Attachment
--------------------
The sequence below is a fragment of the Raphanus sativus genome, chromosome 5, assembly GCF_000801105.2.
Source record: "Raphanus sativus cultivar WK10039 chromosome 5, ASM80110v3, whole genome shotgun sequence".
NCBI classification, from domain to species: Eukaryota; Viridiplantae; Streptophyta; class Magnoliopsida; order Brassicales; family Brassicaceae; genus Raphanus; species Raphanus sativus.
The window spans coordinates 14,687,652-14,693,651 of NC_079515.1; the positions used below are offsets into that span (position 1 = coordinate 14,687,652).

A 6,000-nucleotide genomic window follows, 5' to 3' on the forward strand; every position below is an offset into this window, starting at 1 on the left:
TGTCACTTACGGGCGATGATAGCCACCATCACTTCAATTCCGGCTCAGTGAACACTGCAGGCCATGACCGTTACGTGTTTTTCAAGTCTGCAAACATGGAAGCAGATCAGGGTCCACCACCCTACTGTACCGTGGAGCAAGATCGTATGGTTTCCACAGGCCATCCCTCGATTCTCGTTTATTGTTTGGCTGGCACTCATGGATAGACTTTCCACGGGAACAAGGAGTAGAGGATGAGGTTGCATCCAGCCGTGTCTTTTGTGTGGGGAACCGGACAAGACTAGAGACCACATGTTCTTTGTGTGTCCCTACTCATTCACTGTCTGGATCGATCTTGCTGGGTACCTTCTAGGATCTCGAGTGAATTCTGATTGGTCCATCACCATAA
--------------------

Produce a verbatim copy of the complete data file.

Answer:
The sequence below is a fragment of the Raphanus sativus genome, chromosome 5, assembly GCF_000801105.2.
Source record: "Raphanus sativus cultivar WK10039 chromosome 5, ASM80110v3, whole genome shotgun sequence".
NCBI classification, from domain to species: Eukaryota; Viridiplantae; Streptophyta; class Magnoliopsida; order Brassicales; family Brassicaceae; genus Raphanus; species Raphanus sativus.
The window spans coordinates 14,687,652-14,693,651 of NC_079515.1; the positions used below are offsets into that span (position 1 = coordinate 14,687,652).

A 6,000-nucleotide genomic window follows, 5' to 3' on the forward strand; every position below is an offset into this window, starting at 1 on the left:
TGTCACTTACGGGCGATGATAGCCACCATCACTTCAATTCCGGCTCAGTGAACACTGCAGGCCATGACCGTTACGTGTTTTTCAAGTCTGCAAACATGGAAGCAGATCAGGGTCCACCACCCTACTGTACCGTGGAGCAAGATCGTATGGTTTCCACAGGCCATCCCTCGATTCTCGTTTATTGTTTGGCTGGCACTCATGGATAGACTTTCCACGGGAACAAGGAGTAGAGGATGAGGTTGCATCCAGCCGTGTCTTTTGTGTGGGGAACCGGACAAGACTAGAGACCACATGTTCTTTGTGTGTCCCTACTCATTCACTGTCTGGATCGATCTTGCTGGGTACCTTCTAGGATCTCGAGTGAATTCTGATTGGTCCATCACCATAA